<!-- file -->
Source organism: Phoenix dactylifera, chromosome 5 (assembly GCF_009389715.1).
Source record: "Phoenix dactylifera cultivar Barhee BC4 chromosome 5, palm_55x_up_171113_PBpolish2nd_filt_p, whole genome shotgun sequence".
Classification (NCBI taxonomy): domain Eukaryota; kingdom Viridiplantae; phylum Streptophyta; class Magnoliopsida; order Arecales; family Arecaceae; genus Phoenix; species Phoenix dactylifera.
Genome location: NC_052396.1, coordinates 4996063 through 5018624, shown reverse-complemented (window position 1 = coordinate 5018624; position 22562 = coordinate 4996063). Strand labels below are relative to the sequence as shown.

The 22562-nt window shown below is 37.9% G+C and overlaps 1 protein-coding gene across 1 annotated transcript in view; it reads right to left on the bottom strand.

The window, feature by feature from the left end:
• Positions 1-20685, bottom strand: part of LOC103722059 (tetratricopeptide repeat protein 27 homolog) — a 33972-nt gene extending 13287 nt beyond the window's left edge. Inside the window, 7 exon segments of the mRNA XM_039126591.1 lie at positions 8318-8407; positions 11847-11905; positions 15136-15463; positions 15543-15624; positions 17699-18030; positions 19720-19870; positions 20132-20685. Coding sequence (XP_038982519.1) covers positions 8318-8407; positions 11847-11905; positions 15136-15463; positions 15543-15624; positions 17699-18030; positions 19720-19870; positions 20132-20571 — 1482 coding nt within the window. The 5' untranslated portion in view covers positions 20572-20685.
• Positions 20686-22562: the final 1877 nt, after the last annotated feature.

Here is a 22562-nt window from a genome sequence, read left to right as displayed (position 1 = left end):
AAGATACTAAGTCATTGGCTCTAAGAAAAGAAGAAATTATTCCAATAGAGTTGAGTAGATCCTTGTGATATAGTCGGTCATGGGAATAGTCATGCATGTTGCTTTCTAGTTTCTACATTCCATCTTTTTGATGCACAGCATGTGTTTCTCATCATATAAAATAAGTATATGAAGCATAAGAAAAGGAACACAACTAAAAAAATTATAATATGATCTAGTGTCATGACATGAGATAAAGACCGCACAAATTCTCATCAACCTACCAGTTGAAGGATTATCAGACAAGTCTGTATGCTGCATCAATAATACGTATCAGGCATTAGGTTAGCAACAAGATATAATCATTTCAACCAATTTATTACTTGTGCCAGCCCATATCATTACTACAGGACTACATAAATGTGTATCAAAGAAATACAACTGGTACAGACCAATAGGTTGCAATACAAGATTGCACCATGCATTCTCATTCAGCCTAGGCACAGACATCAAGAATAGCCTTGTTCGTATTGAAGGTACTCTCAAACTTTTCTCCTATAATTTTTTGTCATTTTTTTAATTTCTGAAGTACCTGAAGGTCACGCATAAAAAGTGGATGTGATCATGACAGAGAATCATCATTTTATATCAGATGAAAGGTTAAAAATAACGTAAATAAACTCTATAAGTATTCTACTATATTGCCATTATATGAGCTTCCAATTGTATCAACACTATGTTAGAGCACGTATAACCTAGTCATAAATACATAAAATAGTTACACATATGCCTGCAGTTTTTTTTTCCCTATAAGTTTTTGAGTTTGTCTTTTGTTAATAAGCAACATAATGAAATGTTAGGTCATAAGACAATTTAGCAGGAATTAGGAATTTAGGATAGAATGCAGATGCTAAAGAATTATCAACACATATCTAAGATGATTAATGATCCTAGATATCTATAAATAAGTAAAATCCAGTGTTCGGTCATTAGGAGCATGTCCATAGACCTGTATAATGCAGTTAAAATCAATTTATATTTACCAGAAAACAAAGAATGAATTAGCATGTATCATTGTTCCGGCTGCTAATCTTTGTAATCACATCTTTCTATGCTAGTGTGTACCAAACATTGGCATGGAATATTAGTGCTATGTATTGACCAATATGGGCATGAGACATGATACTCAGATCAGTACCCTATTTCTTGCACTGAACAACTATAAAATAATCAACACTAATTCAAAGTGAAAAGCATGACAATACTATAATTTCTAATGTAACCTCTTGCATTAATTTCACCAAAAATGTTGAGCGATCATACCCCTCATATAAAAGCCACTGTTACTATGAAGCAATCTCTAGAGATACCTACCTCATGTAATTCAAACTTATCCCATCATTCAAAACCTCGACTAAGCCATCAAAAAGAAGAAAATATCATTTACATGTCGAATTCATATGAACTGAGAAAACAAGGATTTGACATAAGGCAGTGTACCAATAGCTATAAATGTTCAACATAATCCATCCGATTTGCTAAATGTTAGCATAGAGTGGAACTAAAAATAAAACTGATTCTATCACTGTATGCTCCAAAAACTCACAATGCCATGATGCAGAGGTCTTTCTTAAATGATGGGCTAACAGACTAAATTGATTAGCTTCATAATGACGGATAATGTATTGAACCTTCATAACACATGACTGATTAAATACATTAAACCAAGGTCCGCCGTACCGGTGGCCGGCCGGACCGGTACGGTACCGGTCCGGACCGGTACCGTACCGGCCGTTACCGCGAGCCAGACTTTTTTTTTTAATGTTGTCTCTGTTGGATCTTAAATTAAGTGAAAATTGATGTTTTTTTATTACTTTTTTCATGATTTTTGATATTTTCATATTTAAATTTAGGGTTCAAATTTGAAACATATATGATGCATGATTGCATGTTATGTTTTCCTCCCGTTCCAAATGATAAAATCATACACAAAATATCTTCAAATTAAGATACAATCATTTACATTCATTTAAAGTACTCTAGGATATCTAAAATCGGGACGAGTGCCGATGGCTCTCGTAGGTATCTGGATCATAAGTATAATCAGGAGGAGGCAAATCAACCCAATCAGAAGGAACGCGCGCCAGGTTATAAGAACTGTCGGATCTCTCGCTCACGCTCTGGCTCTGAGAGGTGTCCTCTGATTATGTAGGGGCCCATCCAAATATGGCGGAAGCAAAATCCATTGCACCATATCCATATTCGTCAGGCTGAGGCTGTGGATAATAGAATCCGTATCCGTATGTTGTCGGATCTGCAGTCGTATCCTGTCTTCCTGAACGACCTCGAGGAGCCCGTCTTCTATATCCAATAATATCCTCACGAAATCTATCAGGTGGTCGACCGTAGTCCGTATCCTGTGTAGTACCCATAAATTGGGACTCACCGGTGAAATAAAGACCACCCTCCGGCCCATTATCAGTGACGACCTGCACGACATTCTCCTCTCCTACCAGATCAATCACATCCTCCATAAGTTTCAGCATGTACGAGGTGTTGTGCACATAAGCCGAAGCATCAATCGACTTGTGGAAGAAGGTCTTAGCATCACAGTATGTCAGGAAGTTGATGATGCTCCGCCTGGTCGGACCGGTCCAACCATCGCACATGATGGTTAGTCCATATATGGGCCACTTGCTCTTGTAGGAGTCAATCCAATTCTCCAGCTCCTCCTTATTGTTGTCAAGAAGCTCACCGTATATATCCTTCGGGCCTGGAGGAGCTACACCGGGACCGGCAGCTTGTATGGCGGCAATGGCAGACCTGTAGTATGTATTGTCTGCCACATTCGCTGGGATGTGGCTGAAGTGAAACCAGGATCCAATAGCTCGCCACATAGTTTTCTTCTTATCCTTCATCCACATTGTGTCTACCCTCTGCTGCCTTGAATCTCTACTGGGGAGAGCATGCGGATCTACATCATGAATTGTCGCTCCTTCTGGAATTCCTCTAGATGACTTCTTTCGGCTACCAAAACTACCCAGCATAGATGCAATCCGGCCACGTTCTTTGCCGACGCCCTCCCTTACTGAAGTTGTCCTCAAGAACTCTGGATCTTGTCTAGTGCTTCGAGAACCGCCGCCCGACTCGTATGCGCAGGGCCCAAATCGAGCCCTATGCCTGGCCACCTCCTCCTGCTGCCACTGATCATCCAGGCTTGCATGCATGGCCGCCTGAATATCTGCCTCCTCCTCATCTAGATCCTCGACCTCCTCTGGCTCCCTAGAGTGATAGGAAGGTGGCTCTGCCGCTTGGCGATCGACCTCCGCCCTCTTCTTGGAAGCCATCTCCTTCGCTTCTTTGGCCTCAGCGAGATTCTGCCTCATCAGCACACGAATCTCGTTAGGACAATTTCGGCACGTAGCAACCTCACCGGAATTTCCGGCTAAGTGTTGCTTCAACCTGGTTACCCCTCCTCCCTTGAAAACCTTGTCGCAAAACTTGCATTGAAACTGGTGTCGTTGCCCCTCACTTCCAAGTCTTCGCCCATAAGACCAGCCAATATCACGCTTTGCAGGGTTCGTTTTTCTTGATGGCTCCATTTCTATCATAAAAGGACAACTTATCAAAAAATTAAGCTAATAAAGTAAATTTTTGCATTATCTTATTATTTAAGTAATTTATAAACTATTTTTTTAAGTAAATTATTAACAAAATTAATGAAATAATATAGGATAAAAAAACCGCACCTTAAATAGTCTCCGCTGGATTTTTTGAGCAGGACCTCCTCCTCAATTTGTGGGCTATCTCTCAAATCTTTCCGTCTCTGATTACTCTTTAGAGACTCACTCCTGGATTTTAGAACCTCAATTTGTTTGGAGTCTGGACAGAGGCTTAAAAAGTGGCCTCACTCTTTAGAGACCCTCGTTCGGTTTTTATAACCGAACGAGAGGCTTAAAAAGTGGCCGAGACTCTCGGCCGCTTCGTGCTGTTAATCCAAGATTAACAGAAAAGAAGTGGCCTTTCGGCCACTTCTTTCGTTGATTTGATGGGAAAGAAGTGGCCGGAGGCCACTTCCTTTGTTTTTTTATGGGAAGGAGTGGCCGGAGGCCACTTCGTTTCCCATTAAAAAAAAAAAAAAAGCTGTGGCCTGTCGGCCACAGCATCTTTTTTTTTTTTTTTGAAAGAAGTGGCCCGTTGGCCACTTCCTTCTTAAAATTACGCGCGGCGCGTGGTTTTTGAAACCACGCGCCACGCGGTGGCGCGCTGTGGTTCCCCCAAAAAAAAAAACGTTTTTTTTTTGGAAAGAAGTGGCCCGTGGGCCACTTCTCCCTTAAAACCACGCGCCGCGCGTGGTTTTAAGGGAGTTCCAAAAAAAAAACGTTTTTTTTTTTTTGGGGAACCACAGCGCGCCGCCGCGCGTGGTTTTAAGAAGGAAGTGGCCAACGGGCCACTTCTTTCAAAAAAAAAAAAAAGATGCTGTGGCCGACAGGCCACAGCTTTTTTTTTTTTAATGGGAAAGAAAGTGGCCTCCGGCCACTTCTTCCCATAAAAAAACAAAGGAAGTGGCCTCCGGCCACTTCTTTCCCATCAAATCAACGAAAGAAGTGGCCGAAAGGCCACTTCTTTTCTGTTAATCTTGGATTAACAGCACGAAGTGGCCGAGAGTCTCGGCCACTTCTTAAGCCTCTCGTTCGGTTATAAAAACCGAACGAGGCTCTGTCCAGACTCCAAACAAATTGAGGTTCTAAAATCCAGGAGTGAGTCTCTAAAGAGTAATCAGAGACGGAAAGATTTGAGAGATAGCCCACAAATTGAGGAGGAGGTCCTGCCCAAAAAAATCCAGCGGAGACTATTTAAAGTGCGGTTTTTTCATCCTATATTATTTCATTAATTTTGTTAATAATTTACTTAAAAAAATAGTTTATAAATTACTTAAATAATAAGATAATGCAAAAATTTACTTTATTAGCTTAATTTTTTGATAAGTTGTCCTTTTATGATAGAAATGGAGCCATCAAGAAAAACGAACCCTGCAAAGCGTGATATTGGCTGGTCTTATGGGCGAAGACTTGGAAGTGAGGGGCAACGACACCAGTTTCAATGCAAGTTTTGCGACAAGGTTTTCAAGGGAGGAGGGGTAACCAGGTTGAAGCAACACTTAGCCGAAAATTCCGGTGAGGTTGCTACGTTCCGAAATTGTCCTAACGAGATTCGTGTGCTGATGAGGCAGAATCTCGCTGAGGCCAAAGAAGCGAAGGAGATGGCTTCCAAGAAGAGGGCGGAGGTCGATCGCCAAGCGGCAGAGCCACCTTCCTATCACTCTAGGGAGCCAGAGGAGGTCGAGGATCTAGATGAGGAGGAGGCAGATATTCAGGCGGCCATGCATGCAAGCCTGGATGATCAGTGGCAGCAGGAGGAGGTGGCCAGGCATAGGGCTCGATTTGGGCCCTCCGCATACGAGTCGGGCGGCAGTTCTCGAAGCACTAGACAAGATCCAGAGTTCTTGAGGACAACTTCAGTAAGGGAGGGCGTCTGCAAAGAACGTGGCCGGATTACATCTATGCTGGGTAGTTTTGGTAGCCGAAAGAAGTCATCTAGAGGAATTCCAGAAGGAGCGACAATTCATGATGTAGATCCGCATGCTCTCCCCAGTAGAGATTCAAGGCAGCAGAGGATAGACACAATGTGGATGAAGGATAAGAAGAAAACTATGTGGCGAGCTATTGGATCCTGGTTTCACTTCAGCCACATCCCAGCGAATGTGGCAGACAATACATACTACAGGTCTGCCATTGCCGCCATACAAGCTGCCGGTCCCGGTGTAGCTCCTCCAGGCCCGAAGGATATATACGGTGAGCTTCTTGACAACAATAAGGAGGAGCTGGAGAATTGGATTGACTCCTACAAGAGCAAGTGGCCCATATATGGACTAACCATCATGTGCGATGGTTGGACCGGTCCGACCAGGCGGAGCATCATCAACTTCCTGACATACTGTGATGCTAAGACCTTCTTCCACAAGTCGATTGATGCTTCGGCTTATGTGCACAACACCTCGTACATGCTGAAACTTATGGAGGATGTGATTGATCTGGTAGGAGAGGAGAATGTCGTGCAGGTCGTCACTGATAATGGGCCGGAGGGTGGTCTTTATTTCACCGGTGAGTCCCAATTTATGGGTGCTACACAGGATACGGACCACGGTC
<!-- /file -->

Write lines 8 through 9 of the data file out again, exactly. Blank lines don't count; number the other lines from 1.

• Positions 20686-22562: the final 1877 nt, after the last annotated feature.

Here is a 22562-nt window from a genome sequence, read left to right as displayed (position 1 = left end):